THURSDAY Kansas City, MO Partisan Pieces: Quilts from Political and Patriotic Persuasion 9 A.M. General Public 816-268-8000

FRIDAY

SATURDAY

1

2

3

Exhibit: Kansas City, MO “Partisan Pieces: Quilts from Political and Patriotic Persuasion” 7/1–10/1/10

4 5

6

7

Gladstone, MO Exhibit: Nothing for Something: Oscar Hartzell and the Sir Francis Drake Estate Con 7 P.M. General Public 816-268-8000

8

9

10

Exhibit: Gladstone, MO “Nothing for Something: Oscar Hartzell and the Sir Francis Drake Estate Con” 7/1–10/1/10

Kansas City, MO Beginning Indian Genealogy 10 A.M. Study Group General Public 816-268-8000

11 12 13 14 15 16 17
Kansas City, MO Get Capone Author Jonathan Eig 6 P.M. Lecture General Public 816-268-8000

Exhibit: Kansas City, MO “Mugged! Facing Life at Leavenworth” 6/11–8/7/10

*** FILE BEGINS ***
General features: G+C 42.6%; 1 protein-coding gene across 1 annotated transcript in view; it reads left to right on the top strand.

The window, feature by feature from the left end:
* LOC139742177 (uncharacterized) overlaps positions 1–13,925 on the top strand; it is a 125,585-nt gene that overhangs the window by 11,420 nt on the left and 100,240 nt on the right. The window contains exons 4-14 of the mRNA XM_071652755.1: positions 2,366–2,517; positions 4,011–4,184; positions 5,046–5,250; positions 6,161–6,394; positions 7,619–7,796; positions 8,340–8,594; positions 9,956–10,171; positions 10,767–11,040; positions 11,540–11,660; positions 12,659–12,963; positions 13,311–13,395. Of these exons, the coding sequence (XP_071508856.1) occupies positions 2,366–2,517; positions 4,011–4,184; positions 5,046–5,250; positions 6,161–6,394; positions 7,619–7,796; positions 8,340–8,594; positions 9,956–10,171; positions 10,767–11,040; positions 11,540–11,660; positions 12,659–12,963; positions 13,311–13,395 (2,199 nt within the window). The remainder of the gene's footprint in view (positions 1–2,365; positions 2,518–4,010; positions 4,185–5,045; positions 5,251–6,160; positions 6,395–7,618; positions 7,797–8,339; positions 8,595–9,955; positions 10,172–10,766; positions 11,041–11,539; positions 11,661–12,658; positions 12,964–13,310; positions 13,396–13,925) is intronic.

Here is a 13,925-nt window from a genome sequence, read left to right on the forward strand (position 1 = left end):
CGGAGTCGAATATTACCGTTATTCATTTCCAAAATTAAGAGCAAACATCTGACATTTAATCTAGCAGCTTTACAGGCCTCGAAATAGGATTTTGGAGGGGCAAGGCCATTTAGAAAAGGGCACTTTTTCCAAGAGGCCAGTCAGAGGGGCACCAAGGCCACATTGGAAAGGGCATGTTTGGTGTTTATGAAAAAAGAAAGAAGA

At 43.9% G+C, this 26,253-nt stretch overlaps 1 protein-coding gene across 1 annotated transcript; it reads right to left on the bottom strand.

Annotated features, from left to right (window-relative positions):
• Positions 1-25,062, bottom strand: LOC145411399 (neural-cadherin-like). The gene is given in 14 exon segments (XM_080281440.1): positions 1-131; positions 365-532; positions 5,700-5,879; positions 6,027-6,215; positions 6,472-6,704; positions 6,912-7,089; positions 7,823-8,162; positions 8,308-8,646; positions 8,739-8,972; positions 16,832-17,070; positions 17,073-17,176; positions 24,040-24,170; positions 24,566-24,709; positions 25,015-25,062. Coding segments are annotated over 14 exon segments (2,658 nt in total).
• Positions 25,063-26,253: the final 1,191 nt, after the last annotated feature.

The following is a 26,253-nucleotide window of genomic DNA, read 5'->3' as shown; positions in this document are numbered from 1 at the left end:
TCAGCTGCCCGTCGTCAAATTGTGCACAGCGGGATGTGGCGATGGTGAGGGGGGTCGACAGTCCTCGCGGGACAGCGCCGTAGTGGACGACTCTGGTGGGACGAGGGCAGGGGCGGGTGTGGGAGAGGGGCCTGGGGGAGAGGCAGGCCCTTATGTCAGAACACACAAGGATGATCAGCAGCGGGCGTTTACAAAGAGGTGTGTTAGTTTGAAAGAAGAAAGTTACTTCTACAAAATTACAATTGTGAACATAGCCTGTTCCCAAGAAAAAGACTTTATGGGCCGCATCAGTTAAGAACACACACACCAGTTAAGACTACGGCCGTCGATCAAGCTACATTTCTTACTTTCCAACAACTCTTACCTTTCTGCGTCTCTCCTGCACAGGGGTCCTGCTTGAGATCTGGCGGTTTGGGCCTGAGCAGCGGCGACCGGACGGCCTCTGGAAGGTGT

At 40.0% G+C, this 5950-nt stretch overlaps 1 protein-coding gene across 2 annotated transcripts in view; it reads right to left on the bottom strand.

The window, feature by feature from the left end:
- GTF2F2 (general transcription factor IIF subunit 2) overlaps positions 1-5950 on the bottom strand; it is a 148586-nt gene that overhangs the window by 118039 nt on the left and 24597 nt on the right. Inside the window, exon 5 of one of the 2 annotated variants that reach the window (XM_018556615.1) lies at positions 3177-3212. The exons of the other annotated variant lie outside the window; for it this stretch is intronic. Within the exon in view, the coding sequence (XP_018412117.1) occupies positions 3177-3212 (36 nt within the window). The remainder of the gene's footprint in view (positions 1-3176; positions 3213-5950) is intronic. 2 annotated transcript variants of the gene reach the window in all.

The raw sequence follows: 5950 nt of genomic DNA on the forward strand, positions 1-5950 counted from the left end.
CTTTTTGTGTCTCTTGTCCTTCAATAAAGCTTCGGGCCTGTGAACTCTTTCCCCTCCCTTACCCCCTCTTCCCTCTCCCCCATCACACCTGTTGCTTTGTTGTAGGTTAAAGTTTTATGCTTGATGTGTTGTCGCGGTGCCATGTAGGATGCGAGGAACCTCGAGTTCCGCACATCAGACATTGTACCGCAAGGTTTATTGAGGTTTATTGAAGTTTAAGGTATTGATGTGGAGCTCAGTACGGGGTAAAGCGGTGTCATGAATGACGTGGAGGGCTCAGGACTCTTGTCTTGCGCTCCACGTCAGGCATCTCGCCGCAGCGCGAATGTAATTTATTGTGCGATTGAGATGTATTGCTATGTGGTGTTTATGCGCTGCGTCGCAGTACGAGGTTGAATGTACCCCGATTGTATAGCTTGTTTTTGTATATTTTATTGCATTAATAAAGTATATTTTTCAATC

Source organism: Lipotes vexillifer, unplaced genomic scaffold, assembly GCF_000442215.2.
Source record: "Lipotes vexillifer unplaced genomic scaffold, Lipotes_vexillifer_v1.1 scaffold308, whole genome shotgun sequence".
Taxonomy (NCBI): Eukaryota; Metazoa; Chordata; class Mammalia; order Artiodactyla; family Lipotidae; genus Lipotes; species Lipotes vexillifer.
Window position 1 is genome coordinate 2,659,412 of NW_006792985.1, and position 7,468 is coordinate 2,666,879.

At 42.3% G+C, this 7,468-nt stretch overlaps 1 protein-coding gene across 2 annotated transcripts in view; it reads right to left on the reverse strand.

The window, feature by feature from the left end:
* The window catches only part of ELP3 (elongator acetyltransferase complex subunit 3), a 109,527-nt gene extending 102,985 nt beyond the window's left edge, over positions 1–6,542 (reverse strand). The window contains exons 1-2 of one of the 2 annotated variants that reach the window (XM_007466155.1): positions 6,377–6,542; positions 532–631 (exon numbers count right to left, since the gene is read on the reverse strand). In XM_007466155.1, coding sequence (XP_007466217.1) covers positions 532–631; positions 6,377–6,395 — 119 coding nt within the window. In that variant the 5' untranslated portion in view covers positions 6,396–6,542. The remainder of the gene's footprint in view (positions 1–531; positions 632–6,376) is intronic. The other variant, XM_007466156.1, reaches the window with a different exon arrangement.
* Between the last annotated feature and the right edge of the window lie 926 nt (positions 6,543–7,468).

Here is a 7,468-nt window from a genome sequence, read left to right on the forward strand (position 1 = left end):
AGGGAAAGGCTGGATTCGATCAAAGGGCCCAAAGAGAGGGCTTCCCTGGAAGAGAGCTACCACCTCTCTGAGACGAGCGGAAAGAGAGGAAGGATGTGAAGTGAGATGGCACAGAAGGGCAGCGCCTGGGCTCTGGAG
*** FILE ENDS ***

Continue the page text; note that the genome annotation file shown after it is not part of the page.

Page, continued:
Exhibit: Chicago, IL “Becoming American: Immigrants, the Federal Courts in Chicago, and the Expansion of Citizenship, 1872–1991” Ongoing

18

19

20

21

22

23

24

Raytown, MO Introduction to the National Archives 5:30 P.M. Lecture General Public 816-268-8000

Kansas City, MO Beginning Indian Genealogy 10 A.M. Study Group General Public 816-268-8000

25

26

27

28

29

Exhibit: Chicago, IL “James B. Parsons: More Than a Judge” Ongoing

Kansas City, MO Booth Staffing All Day Information Booth General Public 816-268-8000

30

Kansas City, MO Finding Your Family: Turning the Spotlight on Resources from the National Archives at Kansas City 8 A.M. Lecture/General Public 816-268-8000

Kansas City, MO Finding Your Family: Turning the Spotlight on Resources from the National Archives at Kansas City 8 A.M. Lecture General Public 816-268-8000

31

The National Archives at

Chicago 773-948-9001 chicago.archives@nara.gov

Kansas City 816-268-8000 kansascity.archives@nara.gov

St. Louis 314-801-0850 Archival Programs Division

Fort Worth 817-831-5620 ftworth.archives@nara.gov

Sign up to vote on this title
UsefulNot useful